Gorilla


Description and biology

The gorilla is considered the most intelligent land animal other than humans. It is the largest of the living primates, an order of mammals that includes lemurs, monkeys, chimpanzees, orangutans, and human beings. When standing on its hind legs, an average male gorilla measures 5 to 5.75 feet (1.5 to 1.75 meters) high.

It can weigh between 300 and 500 pounds (136 and 227 kilograms). Females are smaller, measuring about 5 feet (1.5 meters) in height and weighing between 200 and 250 pounds (91 and 114 kilograms). The color of a gorilla’s coat varies from brown–gray to black.

In males, the hair on the back begins to turn silver after 10 years of age. Males also have a large bone on top of their skull (called the sagittal crest) that supports their massive jaw muscles and gives them their distinctive high forehead. Both sexes have small ears, broad nostrils, and a black, hairless face.

Gorillas are active during the day, foraging for a variety of vines, herbs, leaves, fruit, roots, and bark. During the wet season (April to June), the animals may move as little as 1,500 feet (457 meters) a day in search of food.

During the dry season (July to August), they may travel almost 1 mile (1.6 kilometers). At night, gorillas build individual nests from branches and leaves in trees or on the ground.

Highly social animals, gorillas form groups of 5 to 10 members, although larger groups have been documented. An average group is composed of a dominant mature male (called a silverback) and several females and their young.

When young males in the group become mature (at about age 11), they leave to form their own groups. Young females also leave upon reaching maturity (at about age 8), joining lone males or other groups.

Breeding between males and females can take place any time during the year. After a gestation (pregnancy) period of 250 to 270 days, a female gorilla gives birth to a single infant.

She will carry her infant for the first few months of its life, after which time it will begin to crawl and then walk. The young gorilla will remain dependent on its mother for up to three years. Almost half of all infant gorillas die. Female gorillas successfully raise only two to three young during their lives.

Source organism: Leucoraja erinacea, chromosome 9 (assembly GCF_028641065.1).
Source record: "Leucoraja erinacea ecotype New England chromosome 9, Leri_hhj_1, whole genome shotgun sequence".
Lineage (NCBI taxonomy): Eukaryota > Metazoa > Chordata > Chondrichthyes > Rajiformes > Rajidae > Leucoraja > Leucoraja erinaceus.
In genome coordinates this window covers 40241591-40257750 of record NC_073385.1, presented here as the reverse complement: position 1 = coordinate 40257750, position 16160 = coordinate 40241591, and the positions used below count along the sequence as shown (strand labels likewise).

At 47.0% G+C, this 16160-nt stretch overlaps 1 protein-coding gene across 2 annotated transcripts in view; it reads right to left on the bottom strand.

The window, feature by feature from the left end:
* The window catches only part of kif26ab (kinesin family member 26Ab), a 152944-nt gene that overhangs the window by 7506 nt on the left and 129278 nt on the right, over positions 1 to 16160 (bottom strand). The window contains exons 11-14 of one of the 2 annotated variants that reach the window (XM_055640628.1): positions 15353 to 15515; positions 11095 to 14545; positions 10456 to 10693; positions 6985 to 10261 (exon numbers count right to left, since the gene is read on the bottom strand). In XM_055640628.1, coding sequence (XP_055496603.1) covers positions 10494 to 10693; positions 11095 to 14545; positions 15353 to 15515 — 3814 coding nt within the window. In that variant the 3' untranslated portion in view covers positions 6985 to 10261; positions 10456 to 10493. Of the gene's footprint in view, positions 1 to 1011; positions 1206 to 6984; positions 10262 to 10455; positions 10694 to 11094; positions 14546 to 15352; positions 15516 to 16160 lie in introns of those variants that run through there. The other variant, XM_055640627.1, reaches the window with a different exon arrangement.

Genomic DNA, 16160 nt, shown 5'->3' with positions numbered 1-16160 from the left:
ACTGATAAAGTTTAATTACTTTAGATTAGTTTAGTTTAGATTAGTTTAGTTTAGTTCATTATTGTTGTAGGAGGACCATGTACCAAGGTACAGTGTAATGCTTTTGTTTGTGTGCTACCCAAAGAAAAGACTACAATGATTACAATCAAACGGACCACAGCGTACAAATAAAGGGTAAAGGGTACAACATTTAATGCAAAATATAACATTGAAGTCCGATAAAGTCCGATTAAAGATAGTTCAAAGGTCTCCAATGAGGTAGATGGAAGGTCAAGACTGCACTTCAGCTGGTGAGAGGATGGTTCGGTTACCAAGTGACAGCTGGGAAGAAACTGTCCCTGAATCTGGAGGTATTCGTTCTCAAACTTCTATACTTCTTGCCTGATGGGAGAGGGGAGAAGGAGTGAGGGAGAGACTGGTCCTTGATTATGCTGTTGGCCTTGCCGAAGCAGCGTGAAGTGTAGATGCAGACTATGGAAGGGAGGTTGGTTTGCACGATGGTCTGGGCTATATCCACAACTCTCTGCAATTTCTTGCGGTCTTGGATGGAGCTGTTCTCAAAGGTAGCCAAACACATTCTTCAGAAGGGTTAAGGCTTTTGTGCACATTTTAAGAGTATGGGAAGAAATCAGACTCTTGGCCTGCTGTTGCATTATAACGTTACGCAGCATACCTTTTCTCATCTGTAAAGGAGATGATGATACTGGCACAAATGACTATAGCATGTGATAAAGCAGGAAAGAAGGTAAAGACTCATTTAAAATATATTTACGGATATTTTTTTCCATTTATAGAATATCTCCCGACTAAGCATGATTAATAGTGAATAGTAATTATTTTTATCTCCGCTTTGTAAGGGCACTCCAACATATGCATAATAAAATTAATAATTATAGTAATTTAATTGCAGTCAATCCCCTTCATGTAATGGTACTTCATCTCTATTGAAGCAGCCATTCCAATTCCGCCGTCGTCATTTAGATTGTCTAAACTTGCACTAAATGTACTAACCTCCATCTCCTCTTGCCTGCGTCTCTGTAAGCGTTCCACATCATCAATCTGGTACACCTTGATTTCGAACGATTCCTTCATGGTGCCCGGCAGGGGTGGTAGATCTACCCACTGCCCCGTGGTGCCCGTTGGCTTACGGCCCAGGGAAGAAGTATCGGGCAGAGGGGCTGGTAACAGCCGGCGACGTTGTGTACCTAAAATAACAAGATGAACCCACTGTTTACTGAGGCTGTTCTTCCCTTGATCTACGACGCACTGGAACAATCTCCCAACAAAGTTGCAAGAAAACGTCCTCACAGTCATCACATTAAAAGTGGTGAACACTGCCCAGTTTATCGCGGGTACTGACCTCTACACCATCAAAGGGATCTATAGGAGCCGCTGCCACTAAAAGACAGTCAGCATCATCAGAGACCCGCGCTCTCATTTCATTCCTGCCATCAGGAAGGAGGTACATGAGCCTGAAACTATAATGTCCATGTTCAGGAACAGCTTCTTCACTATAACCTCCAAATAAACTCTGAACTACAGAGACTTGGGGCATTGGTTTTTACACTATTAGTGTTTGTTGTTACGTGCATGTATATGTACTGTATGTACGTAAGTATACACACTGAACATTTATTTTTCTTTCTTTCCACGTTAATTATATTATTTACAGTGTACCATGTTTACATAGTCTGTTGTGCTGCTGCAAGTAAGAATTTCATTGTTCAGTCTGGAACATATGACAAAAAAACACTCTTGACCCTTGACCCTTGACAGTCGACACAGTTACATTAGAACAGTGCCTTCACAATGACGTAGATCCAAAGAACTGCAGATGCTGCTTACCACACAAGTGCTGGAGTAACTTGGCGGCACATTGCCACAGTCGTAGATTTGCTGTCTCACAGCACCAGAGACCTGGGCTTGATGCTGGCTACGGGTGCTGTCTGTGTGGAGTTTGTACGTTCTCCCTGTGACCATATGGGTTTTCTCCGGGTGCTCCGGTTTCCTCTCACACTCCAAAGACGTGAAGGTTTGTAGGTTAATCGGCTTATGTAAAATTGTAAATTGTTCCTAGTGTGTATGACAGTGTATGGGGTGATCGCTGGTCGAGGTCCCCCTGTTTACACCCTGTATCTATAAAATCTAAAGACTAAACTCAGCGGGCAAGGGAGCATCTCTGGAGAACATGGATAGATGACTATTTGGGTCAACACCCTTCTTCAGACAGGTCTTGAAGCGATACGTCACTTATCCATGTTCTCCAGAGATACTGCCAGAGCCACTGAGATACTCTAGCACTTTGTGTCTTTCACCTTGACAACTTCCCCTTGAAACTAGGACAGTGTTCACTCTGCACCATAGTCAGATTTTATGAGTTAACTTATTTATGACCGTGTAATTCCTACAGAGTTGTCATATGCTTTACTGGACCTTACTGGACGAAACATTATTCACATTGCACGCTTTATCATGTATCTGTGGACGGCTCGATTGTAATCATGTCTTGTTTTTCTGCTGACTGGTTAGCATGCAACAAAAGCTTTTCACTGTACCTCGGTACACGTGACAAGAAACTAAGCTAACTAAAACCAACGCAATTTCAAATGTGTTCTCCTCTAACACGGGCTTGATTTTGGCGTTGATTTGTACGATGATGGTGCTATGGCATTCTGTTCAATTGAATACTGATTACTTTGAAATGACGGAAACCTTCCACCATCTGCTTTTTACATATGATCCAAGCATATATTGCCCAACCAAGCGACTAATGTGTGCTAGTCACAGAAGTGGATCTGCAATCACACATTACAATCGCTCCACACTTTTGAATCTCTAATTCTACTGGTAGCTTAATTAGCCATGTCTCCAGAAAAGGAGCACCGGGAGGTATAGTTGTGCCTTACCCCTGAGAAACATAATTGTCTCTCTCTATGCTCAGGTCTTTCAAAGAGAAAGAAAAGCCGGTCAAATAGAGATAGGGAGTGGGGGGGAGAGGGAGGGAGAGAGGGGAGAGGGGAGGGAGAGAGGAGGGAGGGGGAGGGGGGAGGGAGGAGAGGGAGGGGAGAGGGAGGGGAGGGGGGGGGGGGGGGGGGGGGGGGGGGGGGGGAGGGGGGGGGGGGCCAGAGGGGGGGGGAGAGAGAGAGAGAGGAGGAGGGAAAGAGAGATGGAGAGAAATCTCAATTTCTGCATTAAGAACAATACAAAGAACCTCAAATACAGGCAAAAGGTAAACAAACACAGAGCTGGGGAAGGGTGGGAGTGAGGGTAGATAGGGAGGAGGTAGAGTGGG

Scientists have recognized three subspecies of gorilla: the western lowland gorilla (Gorilla gorilla gorilla), the eastern lowland gorilla (Gorilla gorilla graueri), and the mountain gorilla (Gorilla gorilla berengei).

Habitat and current distribution

All three gorilla subspecies prefer forest habitats. The western lowland gorilla is found in Nigeria, Cameroon, Central African Republic, Río Muni (the portion of Equatorial Guinea on the African mainland), Gabon, Congo Republic, and Angola. Its population is estimated to be about 35,000. The eastern lowland gorilla, having a population between 3,000 and 5,000, is found primarily in eastern Congo.

The mountain gorilla is found in the Virunga Mountains, a range of volcanic mountains stretching across eastern Congo, southwestern Uganda, and northwestern Rwanda. With a population of about 600, the mountain gorilla is the most endangered of the three gorilla subspecies.

History and conservation measures

Hunting has been the leading threat to gorillas for years. The animals are killed for use as food or trapped for use as pets. Although current international agreements ban the selling or trading of gorillas as pets, illegal capture of the animals continues.

As human populations swell in Africa, increasing numbers of gorillas are hunted for their meat, known as bush meat. A hunter can receive $30 for the remains of a 400–pound (180–kilogram) male gorilla.

Female gorillas are also slaughtered, and their infants are captured and sold to private collectors or zoos. Sometimes hunters make more money for live infant gorillas than for the remains of dead adults.

The destruction of African forests is another serious threat to gorillas. More and more of their habitat has been cleared to create farms and to supply European and Asian timber companies. Logging roads, built deep into the forests, also allow hunters easy access to remaining gorillas.

In 2003, a group of scientists and conservationists called for an upgrade in the status of gorillas from endangered to critically endangered. Data coming from Gabon and the Republic of Congo, where 80 percent of the world’s gorillas live, reveal that the ape population there has decreased by half between 1983 and 2000.

The reasons for the decline were continued hunting and outbreaks among gorillas and chimpanzees of the Ebola virus, a very deadly and contagious virus discovered in Africa in the 1970s that also afflicts human beings.

The group of scientists warn that gorillas are in peril of becoming extinct in the wild. They called for greater enforcement of laws against hunting and capturing gorillas and an increased focus on research of the Ebola virus in primates.

African countries within the gorilla’s range are trying to establish conservation programs for the animal. These efforts, though, are often thwarted by limited finances and social and political unrest.

A successful program has been the Mountain Gorilla Veterinary Project, which provides health care for injured and sick mountain gorillas in Rwanda, Congo, and Uganda. It is one of the few programs in the world to provide treatment to an endangered species in its natural habitat.

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